WHAT:           Press Conference for a World Class Library

WHEN:         Tuesday June 5,  9:30 to 10 AM
Thirty-Seventh Legislative Session of the DC Council

WHERE:       John A. Wilson Building
1350 Pennsylvania Ave, NW

Report on Council Visits re Extending Hours

During our visits to City Council members and staff on Wednesday we were disappointed to learn that all but one did not recall seeing the Library Trustees full request for funding, as had been presented to the public at Trustees’ meetings and to the Federation of Friends of the Library — so many of whom turned out for the oversight and budget hearings in support of the full request.

In addition, the Council Budget Director also had not seen it and was as dismayed as we were that she was seeing it for the first time at this late hour. It seems clear that council members voting on the Library budget were not aware of the public’s top priority – being open.

The bulk of the $10M request for increase over last year is for restoring hours to branches and to MLK. You can see the breakdown on the DCPL  website.

We emphasized to Council members that the Library is an incomparable value and that the first priority of library users is that the facilities be open.

We urge library advocates to take moment to send a note to your representatives before the second reading of the budget on Tuesday. You can see a sample letter here to edit or send as is, and you can choose your recipients.

Call to Action for Wednesday May 30

Dear Library Supporters,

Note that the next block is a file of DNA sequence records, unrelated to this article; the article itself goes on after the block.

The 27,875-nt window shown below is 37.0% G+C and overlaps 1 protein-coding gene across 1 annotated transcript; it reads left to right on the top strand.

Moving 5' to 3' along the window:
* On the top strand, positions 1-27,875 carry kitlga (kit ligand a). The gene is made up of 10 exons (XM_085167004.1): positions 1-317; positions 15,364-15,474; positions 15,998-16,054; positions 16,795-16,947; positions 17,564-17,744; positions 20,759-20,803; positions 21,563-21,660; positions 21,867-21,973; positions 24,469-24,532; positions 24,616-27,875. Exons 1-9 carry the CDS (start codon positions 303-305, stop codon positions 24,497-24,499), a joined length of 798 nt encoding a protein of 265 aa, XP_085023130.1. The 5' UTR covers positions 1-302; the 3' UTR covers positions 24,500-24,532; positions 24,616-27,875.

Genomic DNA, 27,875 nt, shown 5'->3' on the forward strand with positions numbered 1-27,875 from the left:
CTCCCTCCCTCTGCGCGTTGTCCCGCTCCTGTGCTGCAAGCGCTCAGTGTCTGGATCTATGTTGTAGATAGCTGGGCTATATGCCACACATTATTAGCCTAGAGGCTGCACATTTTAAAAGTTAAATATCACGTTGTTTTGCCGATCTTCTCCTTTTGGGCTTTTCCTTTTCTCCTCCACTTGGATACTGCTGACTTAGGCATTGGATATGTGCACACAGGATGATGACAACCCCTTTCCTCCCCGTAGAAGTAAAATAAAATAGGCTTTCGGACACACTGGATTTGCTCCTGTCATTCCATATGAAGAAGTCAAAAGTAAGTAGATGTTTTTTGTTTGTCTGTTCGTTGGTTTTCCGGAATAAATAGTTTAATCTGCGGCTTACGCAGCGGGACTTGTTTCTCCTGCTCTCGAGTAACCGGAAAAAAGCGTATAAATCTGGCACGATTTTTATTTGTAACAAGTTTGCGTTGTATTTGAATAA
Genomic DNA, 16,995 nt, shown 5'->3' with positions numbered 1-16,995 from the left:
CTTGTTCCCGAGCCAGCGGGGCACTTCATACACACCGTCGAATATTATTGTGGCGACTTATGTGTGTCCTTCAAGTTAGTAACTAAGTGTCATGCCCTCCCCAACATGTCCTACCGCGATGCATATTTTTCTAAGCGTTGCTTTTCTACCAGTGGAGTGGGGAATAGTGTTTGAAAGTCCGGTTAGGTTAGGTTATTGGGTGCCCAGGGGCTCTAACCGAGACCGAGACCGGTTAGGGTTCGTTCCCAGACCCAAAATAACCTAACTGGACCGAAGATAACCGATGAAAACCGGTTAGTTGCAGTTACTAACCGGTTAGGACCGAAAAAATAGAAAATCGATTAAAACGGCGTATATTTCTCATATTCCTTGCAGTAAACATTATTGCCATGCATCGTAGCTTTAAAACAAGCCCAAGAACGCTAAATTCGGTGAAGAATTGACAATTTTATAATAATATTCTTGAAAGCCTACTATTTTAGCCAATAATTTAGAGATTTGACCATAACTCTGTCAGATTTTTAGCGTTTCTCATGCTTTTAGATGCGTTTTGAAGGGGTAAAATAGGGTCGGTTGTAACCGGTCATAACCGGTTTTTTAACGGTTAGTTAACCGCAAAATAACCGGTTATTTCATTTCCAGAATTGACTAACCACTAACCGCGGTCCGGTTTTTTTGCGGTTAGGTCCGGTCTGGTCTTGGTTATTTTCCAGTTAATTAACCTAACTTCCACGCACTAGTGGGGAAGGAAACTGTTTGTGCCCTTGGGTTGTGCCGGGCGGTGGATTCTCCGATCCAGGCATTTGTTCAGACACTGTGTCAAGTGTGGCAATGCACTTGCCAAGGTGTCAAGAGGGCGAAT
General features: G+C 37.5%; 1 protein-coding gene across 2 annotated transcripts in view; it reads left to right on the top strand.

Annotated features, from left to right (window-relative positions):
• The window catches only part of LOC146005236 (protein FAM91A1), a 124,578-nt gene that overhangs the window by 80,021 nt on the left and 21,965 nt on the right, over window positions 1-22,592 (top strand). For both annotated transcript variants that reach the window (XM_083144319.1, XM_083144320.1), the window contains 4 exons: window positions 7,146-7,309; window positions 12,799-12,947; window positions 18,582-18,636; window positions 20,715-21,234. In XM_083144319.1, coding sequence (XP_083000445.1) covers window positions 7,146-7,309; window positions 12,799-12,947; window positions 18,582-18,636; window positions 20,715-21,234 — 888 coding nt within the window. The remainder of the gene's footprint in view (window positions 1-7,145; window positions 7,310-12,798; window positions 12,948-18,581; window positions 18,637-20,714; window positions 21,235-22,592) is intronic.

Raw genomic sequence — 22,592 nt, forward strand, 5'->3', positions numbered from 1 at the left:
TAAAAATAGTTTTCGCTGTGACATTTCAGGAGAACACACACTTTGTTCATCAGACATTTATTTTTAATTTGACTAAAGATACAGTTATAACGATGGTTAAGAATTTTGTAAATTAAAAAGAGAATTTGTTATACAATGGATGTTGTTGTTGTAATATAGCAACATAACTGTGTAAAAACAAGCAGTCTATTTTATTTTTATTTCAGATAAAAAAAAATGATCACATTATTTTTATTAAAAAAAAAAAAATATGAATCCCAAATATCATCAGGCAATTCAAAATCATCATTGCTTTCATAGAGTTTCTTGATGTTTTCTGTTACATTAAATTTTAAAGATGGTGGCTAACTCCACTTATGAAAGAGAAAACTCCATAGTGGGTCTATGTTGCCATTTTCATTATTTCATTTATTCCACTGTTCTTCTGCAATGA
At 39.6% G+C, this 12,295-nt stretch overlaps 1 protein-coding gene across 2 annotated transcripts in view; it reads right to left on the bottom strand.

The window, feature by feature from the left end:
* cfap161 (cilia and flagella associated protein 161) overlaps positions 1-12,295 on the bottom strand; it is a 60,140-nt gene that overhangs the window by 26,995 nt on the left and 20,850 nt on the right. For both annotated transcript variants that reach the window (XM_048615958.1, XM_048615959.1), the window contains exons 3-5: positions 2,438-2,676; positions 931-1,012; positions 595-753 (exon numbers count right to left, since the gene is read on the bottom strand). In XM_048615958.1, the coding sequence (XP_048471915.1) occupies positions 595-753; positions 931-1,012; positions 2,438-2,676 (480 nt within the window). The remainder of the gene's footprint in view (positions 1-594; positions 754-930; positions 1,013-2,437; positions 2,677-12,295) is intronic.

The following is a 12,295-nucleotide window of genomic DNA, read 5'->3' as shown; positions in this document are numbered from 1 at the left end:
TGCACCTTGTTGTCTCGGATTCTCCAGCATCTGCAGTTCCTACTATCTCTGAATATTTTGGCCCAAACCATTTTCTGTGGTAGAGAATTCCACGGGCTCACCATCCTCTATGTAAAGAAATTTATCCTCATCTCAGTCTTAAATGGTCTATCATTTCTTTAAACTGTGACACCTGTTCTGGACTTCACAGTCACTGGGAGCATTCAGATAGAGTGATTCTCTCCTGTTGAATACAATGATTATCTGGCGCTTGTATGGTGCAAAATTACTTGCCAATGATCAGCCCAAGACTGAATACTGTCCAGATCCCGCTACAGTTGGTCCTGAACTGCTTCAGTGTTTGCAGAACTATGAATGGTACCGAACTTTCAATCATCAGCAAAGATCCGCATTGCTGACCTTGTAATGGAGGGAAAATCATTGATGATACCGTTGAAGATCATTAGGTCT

Last week many of you wrote to our officials about your support for increasing library hours in 2013.  Thank you.

On Wednesday night at the Board of Library Trustees meeting, we learned that they read your letters — because the Trustees quoted from them — but, alas, we have not yet achieved our goal of increased operating hours.

No Increase to Operating Hours
We are sorry to report that although increases were authorized to the book budget, security, and librarian training opportunities, as well as the support for four new branches that will come on line in 2012 (Bellevue, Francis Gregory, Mt. Pleasant, and Christian/Langston at Rosedale) the total funding does not even equal the 2008 levels the Trustees had requested.

The Trustees’ request for funding broke out hours as you can see on their “fan chart”. We cannot understand why the Mayor and City Council chose not to increase any of them – Sundays, weekday mornings, weekday evenings. For just $1.5 million, for example, we could have Sundays at all 24 neighborhood libraries.

The District is Thriving
There’s ample evidence that the District is doing much better than most